Saturday, September 26, 2015

Scandinavian Islands of Sacrifices, Curses and Giants



There is an island in the Baltic Sea off of Sweden called Bla Jungfrun. It is a small uninhabited island but with a reputation. You see, it wasn't always uninhabited. The island has dense forests, rocks, caves, and a stone labyrinth.


Swedish folklore says that it is a magical place, perhaps not a good magic, perhaps something cursed....

It is said witches once went there and when they did, they disappeared. The polished rocks on the shores are protected by law from thievery, but it is also said if you do take one, you are cursed.

It is believed that, as long ago as 9000 years ago, there were rituals performed in the caves on the island.  They show evidence of people coming to the island thousands of years ago to perform rituals with one having an "altar" of sorts with offerings and another having a stage of some sort.

Between the two caves and area where people consumed seals as long ago as 9000 years was revealed. 





Interestingly, Ukonsaari Island on Inari Lake in Finnish Lapland showed evidence of ancient sacrifice within its cave from the 14th to 17th centuries. The local Sami People believe it to be sacred.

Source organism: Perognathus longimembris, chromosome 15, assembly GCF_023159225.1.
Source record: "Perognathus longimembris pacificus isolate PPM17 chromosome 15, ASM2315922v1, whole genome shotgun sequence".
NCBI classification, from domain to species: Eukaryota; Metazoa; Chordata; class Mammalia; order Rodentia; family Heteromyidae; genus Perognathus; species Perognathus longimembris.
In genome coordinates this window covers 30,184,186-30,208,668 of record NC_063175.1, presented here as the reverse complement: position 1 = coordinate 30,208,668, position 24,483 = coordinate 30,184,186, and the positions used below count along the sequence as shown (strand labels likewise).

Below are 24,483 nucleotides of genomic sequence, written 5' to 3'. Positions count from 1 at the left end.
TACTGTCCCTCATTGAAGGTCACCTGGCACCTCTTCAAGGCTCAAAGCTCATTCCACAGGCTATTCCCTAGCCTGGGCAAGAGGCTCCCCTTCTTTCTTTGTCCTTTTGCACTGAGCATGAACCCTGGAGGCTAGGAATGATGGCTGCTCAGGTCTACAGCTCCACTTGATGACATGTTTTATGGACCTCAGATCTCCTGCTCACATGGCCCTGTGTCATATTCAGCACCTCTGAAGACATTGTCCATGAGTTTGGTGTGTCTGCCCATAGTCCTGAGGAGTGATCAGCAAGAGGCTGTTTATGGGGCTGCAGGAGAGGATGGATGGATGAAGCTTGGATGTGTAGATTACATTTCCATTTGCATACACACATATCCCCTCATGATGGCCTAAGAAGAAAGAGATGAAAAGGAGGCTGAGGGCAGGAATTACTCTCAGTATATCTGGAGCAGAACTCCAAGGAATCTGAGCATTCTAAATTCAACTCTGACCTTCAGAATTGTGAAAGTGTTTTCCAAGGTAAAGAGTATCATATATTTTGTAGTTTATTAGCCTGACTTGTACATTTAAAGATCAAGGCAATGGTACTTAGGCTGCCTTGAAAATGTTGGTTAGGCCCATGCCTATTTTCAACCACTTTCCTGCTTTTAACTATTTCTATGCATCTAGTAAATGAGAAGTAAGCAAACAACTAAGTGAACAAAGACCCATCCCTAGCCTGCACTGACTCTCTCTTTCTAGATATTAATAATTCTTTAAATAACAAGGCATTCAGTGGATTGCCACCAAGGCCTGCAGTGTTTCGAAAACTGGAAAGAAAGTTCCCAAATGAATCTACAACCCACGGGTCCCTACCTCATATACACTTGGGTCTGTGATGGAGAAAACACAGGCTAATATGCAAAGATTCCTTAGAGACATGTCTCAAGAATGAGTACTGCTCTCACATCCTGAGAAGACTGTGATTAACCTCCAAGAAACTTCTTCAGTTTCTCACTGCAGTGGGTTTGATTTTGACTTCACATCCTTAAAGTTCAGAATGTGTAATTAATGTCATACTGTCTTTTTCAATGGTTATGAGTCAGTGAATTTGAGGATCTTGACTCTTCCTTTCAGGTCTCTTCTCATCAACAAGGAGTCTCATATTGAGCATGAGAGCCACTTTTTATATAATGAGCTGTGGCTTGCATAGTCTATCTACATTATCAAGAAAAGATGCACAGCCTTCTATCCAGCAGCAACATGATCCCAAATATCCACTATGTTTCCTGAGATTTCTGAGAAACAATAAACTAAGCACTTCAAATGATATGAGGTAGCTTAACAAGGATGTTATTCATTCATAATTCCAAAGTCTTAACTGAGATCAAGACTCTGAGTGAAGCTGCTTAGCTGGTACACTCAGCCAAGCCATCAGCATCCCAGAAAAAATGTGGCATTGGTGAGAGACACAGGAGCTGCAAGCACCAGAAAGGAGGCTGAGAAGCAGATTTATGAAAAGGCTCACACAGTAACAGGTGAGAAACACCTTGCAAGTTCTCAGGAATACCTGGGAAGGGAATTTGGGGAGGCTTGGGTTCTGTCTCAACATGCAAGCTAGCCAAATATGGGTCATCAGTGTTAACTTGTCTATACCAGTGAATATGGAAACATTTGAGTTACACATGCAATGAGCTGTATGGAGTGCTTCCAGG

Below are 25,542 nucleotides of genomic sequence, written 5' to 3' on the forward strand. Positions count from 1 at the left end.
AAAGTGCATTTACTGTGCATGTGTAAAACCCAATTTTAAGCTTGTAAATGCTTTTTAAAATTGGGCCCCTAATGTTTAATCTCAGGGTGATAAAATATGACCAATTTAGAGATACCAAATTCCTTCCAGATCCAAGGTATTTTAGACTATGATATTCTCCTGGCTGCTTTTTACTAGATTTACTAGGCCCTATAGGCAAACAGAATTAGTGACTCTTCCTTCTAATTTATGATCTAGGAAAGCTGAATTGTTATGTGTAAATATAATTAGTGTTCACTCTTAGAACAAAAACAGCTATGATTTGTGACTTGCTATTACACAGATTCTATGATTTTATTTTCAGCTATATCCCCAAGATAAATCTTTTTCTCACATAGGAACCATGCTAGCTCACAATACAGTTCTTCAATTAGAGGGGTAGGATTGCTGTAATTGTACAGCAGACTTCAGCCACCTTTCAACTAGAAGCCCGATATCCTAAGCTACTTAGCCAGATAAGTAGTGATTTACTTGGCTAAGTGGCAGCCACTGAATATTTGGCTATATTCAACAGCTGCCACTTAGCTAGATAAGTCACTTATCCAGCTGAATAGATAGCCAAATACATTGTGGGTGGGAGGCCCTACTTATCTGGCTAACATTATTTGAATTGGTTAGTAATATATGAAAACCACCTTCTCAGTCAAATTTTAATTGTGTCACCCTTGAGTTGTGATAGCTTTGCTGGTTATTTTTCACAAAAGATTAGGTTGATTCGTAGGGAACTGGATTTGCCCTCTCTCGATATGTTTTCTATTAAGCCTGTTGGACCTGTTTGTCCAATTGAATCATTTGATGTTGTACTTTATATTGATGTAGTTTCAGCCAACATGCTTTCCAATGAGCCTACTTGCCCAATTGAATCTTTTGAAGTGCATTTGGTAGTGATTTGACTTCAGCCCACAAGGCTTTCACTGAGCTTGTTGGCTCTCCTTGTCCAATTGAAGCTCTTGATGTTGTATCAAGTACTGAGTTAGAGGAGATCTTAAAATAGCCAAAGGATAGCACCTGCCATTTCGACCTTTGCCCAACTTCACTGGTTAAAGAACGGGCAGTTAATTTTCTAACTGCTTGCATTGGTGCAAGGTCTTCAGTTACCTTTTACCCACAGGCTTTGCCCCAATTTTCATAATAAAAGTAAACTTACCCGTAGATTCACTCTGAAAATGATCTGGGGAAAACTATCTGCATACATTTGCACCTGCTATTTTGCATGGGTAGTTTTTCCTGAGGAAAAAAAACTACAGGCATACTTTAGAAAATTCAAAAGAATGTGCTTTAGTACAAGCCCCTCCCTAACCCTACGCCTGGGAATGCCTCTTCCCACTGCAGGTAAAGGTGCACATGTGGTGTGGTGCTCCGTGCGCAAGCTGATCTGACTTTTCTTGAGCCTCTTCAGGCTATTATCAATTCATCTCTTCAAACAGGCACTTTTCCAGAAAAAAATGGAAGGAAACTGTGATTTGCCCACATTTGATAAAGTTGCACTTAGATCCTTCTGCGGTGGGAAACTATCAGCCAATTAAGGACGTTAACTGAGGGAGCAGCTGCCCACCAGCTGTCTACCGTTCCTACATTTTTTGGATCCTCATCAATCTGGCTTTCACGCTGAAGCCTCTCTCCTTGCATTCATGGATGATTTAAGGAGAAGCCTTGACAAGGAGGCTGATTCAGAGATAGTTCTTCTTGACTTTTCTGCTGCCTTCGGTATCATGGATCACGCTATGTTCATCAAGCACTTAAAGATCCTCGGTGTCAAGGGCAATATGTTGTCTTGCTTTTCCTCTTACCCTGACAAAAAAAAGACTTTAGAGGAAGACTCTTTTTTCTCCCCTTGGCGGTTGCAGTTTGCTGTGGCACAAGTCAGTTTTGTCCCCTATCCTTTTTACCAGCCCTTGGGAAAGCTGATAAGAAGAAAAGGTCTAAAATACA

Off the coast of Sweden at Oland Island, archaeologists uncovered a 5th Century scene of much death showing a well organized and lethal raid was made upon the island fortress. 




Scandinavian mythology talks of an island way to the north that is uninhabited called Utrost. In that delightful way I keep running into native legends telling of giant encounters, this one applies. It was said to be the land of the Frey, the only enemies of Beli (giants who make howling sounds). These giants were also known as the Jotunn and I have written about them on the blog a few times. Many native giant legends strike me as being amazing accounts to take notice of and the race of the Jotunn have my complete fascination as a potential accounting passed down of times when the giants and us puny folk interacted. 


There are mysteries on those islands and ones around the world including the cannibalism in the cave on Easter Island. Perhaps it is time to look at the continual legends of man versus giant and rethink our history. From Freyr and Beli to the aborigines burning a giant in a cave to the Paiutes and red-haired giants and David and Goliath; religious texts and native mythology retell the story of our fight against the giants and our victory. We must honor the fact that Homo sapiens won the world, and we must never forget the brutal race of giants we had to go up against!




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